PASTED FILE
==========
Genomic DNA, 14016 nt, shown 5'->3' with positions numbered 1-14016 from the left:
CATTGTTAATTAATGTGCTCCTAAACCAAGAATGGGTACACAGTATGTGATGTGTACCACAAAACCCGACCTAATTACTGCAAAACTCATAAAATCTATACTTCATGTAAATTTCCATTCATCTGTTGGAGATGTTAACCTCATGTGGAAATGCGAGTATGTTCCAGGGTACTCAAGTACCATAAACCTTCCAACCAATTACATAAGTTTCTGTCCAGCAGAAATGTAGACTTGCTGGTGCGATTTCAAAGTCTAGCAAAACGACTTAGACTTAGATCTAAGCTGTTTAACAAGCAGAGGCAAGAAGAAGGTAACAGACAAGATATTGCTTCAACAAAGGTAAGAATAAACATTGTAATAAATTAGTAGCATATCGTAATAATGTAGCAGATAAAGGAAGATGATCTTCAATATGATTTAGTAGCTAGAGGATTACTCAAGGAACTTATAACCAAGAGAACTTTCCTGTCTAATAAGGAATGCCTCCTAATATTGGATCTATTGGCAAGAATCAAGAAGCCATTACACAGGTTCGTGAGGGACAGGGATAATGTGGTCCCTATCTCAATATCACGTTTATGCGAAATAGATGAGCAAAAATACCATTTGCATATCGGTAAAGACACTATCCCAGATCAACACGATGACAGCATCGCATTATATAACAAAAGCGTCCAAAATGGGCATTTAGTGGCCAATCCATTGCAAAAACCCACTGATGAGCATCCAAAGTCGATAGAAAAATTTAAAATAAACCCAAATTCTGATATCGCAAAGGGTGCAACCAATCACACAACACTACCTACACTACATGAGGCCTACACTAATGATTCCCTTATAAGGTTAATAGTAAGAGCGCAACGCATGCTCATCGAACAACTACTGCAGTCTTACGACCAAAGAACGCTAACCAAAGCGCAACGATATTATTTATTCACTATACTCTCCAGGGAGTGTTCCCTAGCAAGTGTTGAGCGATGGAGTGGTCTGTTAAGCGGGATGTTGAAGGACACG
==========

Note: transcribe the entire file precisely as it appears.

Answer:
Genomic DNA, 14016 nt, shown 5'->3' with positions numbered 1-14016 from the left:
CATTGTTAATTAATGTGCTCCTAAACCAAGAATGGGTACACAGTATGTGATGTGTACCACAAAACCCGACCTAATTACTGCAAAACTCATAAAATCTATACTTCATGTAAATTTCCATTCATCTGTTGGAGATGTTAACCTCATGTGGAAATGCGAGTATGTTCCAGGGTACTCAAGTACCATAAACCTTCCAACCAATTACATAAGTTTCTGTCCAGCAGAAATGTAGACTTGCTGGTGCGATTTCAAAGTCTAGCAAAACGACTTAGACTTAGATCTAAGCTGTTTAACAAGCAGAGGCAAGAAGAAGGTAACAGACAAGATATTGCTTCAACAAAGGTAAGAATAAACATTGTAATAAATTAGTAGCATATCGTAATAATGTAGCAGATAAAGGAAGATGATCTTCAATATGATTTAGTAGCTAGAGGATTACTCAAGGAACTTATAACCAAGAGAACTTTCCTGTCTAATAAGGAATGCCTCCTAATATTGGATCTATTGGCAAGAATCAAGAAGCCATTACACAGGTTCGTGAGGGACAGGGATAATGTGGTCCCTATCTCAATATCACGTTTATGCGAAATAGATGAGCAAAAATACCATTTGCATATCGGTAAAGACACTATCCCAGATCAACACGATGACAGCATCGCATTATATAACAAAAGCGTCCAAAATGGGCATTTAGTGGCCAATCCATTGCAAAAACCCACTGATGAGCATCCAAAGTCGATAGAAAAATTTAAAATAAACCCAAATTCTGATATCGCAAAGGGTGCAACCAATCACACAACACTACCTACACTACATGAGGCCTACACTAATGATTCCCTTATAAGGTTAATAGTAAGAGCGCAACGCATGCTCATCGAACAACTACTGCAGTCTTACGACCAAAGAACGCTAACCAAAGCGCAACGATATTATTTATTCACTATACTCTCCAGGGAGTGTTCCCTAGCAAGTGTTGAGCGATGGAGTGGTCTGTTAAGCGGGATGTTGAAGGACACG